Inspired to ask

When we think of the teachings of Jesus we might be inspired and grateful that Our Savior, who knows us so well, thinks so highly of us. In the Sermon on the Mount, Jesus repeatedly refers to what was taught before giving what He came to teach and to make possible. For example, His teaching that we should love our enemies and pray for those who persecute us is a teaching that is a beautiful one. It also is a very challenging one. Jesus says that it isn't such a big thing for us to love those who love us. Yet, when we think about it, we might notice that even loving those who love us can be beyond our usual practice. Jesus came to teach us a new way and to give us what we need to live according to it. His teachings are more than ideals, they identify the way we should and can live. Are they inspiring or intimidating?

This weekend we find Jesus responding to the Pharisees who have approached Him with a question designed to "test Him." The gracious Jesus patiently answers their question. As a pastor, I wonder if I would be as patient if I knew I was being asked a question to test me. Of course, Jesus is love incarnate so He has patience with them because He loves them. He takes the opportunity to teach. His disciples, hearing this exchange, listen and learn. Then, later, they ask Him follow-up questions. The discussion on that day was about marriage, divorce and remarriage. It is interesting to note that such questions abound even now. Jesus makes the point that Moses permitted divorce, permitted husbands to dismiss their wives, because people had hard hearts. Then, in that context of what once was permitted, Jesus said these familiar words: "But from the beginning of creation, God made them male and female. For this reason a man shall leave his father and mother and be joined to his wife, and the two shall become one flesh. Therefore, what God has joined together, no human being must separate."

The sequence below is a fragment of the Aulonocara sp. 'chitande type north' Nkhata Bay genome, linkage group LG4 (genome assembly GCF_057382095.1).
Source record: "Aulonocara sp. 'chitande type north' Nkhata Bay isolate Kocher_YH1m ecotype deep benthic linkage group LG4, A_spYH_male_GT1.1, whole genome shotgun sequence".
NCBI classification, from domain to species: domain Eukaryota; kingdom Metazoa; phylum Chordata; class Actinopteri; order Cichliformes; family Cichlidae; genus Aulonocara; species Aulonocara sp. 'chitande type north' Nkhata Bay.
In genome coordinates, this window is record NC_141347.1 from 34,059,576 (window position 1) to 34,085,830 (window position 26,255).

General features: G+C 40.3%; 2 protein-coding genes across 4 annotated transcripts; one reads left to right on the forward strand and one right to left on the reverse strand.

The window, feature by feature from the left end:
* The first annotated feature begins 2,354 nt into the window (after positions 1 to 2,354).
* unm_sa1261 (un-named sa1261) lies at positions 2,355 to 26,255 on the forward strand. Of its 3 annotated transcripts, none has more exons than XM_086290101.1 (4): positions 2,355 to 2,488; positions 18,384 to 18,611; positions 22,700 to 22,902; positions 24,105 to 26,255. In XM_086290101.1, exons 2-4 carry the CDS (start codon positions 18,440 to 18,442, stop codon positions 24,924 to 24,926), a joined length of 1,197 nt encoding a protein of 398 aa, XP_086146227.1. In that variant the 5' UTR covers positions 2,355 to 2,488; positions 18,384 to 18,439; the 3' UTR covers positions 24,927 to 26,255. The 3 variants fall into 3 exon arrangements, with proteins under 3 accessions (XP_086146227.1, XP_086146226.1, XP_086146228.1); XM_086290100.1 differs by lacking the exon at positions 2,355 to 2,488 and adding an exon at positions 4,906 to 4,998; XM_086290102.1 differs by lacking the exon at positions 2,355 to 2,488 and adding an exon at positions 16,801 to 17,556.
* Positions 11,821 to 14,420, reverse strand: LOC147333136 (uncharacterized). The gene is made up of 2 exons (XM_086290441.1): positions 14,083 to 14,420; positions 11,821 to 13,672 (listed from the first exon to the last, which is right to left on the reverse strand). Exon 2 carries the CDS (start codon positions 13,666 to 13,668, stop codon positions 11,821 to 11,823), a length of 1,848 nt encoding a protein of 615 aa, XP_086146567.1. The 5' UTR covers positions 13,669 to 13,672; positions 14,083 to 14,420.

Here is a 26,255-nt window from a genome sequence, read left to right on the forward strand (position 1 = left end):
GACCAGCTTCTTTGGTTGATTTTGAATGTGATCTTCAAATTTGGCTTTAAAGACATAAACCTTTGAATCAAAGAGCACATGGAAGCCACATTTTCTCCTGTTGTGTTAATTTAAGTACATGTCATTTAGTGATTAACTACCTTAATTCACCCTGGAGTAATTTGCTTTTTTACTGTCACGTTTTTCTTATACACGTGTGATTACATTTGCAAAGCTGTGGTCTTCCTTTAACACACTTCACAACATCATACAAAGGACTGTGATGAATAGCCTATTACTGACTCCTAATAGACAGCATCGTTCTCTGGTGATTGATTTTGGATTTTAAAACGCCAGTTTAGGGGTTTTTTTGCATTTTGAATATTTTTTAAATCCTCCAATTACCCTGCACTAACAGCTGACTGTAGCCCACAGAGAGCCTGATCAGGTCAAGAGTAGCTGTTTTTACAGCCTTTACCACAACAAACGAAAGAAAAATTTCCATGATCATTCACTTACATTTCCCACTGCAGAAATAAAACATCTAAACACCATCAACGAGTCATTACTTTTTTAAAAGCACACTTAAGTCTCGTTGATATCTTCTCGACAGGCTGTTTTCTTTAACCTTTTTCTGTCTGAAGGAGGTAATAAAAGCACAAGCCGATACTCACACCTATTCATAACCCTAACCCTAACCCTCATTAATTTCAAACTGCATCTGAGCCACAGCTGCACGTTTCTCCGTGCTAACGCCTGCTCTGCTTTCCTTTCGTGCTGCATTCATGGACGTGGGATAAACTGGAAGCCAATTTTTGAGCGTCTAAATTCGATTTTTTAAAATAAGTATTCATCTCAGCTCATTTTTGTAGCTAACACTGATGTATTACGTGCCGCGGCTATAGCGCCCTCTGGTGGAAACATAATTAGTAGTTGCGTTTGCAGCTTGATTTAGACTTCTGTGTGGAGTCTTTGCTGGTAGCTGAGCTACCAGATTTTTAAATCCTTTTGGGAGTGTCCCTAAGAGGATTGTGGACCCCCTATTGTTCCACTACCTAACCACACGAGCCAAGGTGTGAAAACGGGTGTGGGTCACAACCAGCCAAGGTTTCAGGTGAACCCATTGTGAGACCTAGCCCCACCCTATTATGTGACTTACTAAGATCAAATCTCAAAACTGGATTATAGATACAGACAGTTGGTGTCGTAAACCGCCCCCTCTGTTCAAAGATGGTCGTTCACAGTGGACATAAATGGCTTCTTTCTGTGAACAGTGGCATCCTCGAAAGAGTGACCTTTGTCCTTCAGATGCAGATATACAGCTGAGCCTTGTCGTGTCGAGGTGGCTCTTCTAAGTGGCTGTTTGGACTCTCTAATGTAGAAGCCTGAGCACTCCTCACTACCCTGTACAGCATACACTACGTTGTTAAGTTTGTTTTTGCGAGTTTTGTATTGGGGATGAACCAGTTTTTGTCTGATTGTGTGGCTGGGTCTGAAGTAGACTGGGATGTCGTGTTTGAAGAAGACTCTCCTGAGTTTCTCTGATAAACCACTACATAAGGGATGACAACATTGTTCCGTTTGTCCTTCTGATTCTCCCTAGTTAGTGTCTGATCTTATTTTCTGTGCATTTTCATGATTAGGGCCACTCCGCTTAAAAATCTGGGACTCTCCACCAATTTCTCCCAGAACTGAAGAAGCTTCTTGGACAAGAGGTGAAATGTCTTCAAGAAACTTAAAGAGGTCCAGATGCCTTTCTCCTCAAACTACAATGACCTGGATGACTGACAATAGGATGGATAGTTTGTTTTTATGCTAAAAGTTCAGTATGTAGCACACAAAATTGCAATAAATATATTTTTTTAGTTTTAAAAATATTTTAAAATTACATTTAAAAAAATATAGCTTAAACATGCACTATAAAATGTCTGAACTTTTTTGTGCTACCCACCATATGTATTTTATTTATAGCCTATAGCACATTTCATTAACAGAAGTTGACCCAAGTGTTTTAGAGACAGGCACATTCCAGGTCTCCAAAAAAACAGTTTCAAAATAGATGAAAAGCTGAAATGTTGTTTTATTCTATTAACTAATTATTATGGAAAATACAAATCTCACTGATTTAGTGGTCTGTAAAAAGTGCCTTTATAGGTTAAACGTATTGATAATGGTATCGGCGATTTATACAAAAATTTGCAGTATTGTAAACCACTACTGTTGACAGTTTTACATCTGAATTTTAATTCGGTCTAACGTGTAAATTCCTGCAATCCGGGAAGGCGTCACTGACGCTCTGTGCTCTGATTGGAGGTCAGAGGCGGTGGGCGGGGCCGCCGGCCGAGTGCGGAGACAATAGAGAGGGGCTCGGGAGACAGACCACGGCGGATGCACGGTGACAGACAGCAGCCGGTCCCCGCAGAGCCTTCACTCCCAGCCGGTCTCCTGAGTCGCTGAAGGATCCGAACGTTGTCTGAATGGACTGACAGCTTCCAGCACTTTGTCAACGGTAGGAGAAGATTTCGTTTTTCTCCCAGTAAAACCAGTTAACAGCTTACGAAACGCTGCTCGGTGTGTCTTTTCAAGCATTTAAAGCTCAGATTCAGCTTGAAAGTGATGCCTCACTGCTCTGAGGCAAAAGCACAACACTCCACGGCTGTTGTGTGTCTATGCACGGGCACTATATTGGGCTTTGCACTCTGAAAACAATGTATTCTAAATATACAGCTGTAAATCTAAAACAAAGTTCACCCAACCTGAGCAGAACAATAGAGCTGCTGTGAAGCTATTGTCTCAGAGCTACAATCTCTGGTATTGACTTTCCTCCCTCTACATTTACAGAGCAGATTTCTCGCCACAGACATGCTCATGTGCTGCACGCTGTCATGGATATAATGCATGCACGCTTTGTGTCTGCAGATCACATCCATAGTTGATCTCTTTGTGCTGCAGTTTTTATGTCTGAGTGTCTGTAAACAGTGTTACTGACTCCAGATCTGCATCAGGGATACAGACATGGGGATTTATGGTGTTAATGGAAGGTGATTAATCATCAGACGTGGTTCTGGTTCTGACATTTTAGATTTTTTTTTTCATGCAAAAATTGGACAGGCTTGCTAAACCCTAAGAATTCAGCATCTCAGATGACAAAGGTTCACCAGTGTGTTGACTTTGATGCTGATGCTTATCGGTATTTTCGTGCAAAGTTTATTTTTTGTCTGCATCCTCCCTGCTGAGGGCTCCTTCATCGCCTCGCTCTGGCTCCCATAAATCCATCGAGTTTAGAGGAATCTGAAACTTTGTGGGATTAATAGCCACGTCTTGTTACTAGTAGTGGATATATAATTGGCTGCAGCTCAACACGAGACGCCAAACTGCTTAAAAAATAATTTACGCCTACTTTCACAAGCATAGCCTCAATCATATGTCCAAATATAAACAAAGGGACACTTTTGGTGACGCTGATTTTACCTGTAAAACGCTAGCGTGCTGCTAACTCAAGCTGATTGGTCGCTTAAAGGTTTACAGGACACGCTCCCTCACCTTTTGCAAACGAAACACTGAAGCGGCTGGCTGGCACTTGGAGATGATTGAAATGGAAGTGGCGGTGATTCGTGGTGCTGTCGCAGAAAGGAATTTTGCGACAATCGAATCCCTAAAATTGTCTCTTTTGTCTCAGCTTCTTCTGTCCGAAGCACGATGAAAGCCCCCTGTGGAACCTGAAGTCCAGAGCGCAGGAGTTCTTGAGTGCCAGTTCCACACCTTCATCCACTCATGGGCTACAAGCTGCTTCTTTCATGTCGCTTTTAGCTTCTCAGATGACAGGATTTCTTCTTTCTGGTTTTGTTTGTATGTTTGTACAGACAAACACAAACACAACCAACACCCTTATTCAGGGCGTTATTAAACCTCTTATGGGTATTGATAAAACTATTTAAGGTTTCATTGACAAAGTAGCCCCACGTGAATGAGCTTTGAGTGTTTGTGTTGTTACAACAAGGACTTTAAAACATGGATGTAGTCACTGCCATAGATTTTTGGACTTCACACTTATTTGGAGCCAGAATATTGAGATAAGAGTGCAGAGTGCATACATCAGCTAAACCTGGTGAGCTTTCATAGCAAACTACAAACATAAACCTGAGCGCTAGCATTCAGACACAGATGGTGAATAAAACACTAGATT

The passage from the Gospel of St. Mark does not indicate what response the Pharisees gave to Jesus' answer. The disciples clearly wanted clarification. Why? Because Jesus was teaching a new standard, a new attainable and beautiful ideal for marriage between a man and a woman. Imagine the shock waves such news would send through the society Jesus was trying to reach. They might say: "He believes divorced people who remarry are adulterers." or "Does He really expect that people can live up to such standards?" The scene is very familiar, actually. In our own day it is common for people to call for the church to adjust, update, modernize, change its teachings. Such thinking is one reason that Pope Francis is popular to many people. It is a recurring theme, generation after generation - will this be the moment when the church finally teaches according to what people really want to be taught? So goes the thinking and questioning. Yet, the pope and the church and Jesus remain steadfast. And God's grace remains real.

Most parish priests work with engaged couples. Most would agree that the best engaged couples are "engaged" engaged couples. The grammar check doesn't want to recognize the word engaged right after the word engaged. In a way, popular culture doesn't seem to want to recognize it either. But an engaged couple that is truly engaged on the point of what marriage means will find that the teachings of Jesus are, in fact, inspiring. It may be that they are at first intimidating. But young and not-so-young couples find that it is better to strive to live out the call to holiness that marriage is than it is to accept the lower standard of morality and life so prevalent all around. Inspired or intimidated? When we approach Jesus today in prayer it would be right to bring to Him the questions we have in our minds and hearts. It would be right to approach Him as His children, for so indeed we are. Pray with imagination. Imagine the heart and reaction of Jesus to children asking real questions. Imagine how much more He can say and teach to His willing inspired child-like sons and daughters who don't want to test Him.

Fr. Zuberbueler is pastor of St. Louis Church in Alexandria.

© Arlington Catholic Herald 2015

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